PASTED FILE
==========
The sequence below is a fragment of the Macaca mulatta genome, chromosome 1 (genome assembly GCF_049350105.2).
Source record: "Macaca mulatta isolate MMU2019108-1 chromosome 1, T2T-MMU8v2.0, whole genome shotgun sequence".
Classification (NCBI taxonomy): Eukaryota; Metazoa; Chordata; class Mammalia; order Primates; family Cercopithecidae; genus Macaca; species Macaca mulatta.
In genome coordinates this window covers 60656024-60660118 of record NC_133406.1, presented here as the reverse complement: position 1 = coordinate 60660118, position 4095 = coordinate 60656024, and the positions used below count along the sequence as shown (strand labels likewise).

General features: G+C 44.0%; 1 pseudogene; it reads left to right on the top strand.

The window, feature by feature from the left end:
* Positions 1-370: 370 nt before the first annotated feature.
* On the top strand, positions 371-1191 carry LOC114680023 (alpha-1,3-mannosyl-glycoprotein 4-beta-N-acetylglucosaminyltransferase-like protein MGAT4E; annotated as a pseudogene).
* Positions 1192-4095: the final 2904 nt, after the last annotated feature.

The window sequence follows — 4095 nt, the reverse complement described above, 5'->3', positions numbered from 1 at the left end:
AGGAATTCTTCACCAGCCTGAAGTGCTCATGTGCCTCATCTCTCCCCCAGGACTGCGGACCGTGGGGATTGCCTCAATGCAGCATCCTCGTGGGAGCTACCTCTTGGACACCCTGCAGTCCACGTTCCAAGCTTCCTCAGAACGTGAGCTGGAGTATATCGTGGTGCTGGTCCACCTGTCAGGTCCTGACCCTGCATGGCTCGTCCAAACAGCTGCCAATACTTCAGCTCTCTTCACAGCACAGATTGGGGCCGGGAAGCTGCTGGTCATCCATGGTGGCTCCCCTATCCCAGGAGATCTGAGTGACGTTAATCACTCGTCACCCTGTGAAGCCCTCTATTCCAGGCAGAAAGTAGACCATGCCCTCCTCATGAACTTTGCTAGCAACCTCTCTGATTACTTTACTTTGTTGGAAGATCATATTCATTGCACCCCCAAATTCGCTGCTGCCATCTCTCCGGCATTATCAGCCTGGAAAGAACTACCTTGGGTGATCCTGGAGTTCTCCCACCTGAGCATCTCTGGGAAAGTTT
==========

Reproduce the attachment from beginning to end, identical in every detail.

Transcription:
The sequence below is a fragment of the Macaca mulatta genome, chromosome 1 (genome assembly GCF_049350105.2).
Source record: "Macaca mulatta isolate MMU2019108-1 chromosome 1, T2T-MMU8v2.0, whole genome shotgun sequence".
Classification (NCBI taxonomy): Eukaryota; Metazoa; Chordata; class Mammalia; order Primates; family Cercopithecidae; genus Macaca; species Macaca mulatta.
In genome coordinates this window covers 60656024-60660118 of record NC_133406.1, presented here as the reverse complement: position 1 = coordinate 60660118, position 4095 = coordinate 60656024, and the positions used below count along the sequence as shown (strand labels likewise).

General features: G+C 44.0%; 1 pseudogene; it reads left to right on the top strand.

The window, feature by feature from the left end:
* Positions 1-370: 370 nt before the first annotated feature.
* On the top strand, positions 371-1191 carry LOC114680023 (alpha-1,3-mannosyl-glycoprotein 4-beta-N-acetylglucosaminyltransferase-like protein MGAT4E; annotated as a pseudogene).
* Positions 1192-4095: the final 2904 nt, after the last annotated feature.

The window sequence follows — 4095 nt, the reverse complement described above, 5'->3', positions numbered from 1 at the left end:
AGGAATTCTTCACCAGCCTGAAGTGCTCATGTGCCTCATCTCTCCCCCAGGACTGCGGACCGTGGGGATTGCCTCAATGCAGCATCCTCGTGGGAGCTACCTCTTGGACACCCTGCAGTCCACGTTCCAAGCTTCCTCAGAACGTGAGCTGGAGTATATCGTGGTGCTGGTCCACCTGTCAGGTCCTGACCCTGCATGGCTCGTCCAAACAGCTGCCAATACTTCAGCTCTCTTCACAGCACAGATTGGGGCCGGGAAGCTGCTGGTCATCCATGGTGGCTCCCCTATCCCAGGAGATCTGAGTGACGTTAATCACTCGTCACCCTGTGAAGCCCTCTATTCCAGGCAGAAAGTAGACCATGCCCTCCTCATGAACTTTGCTAGCAACCTCTCTGATTACTTTACTTTGTTGGAAGATCATATTCATTGCACCCCCAAATTCGCTGCTGCCATCTCTCCGGCATTATCAGCCTGGAAAGAACTACCTTGGGTGATCCTGGAGTTCTCCCACCTGAGCATCTCTGGGAAAGTTT